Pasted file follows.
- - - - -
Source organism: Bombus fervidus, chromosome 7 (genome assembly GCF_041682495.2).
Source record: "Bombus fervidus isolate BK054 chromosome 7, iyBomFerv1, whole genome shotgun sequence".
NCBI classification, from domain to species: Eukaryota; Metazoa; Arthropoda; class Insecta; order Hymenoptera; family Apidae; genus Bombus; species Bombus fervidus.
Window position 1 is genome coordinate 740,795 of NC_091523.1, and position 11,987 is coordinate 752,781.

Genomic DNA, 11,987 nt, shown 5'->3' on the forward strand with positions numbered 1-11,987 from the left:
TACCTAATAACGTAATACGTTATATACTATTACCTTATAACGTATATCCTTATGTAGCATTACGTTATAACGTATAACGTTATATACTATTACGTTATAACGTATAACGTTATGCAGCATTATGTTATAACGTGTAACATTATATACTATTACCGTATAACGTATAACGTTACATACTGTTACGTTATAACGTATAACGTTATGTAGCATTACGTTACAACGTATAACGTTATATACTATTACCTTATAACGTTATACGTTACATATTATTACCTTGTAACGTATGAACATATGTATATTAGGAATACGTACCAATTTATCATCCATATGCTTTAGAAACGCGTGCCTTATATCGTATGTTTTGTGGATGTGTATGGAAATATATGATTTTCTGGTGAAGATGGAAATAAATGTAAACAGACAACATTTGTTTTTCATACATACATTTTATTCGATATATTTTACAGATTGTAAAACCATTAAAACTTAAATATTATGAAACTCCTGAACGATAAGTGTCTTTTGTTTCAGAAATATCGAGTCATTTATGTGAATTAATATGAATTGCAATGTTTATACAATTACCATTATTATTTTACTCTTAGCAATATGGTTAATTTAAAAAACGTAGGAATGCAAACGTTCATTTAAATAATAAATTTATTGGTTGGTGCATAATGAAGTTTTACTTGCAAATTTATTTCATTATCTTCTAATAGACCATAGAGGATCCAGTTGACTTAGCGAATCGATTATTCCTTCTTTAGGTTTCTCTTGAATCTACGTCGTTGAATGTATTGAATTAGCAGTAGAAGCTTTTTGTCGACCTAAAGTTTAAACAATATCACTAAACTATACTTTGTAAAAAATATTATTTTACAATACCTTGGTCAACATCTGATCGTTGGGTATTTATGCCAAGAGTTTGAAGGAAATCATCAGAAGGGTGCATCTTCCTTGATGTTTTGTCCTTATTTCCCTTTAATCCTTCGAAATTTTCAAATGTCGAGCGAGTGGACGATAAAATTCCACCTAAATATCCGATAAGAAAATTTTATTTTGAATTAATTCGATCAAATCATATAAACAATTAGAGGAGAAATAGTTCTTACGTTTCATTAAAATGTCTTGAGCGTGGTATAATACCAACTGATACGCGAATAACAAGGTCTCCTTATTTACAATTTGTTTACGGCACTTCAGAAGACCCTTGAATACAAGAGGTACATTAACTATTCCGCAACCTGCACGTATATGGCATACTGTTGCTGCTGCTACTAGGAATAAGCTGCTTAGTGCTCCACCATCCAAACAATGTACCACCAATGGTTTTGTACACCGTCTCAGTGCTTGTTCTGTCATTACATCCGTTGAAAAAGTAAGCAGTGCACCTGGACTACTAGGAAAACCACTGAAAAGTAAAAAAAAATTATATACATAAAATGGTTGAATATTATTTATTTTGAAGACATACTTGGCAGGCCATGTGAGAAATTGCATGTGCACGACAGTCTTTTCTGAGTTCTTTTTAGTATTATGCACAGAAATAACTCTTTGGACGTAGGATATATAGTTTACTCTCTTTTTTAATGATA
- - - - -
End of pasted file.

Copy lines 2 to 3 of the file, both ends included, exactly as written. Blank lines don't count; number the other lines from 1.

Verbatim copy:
Source record: "Bombus fervidus isolate BK054 chromosome 7, iyBomFerv1, whole genome shotgun sequence".
NCBI classification, from domain to species: Eukaryota; Metazoa; Arthropoda; class Insecta; order Hymenoptera; family Apidae; genus Bombus; species Bombus fervidus.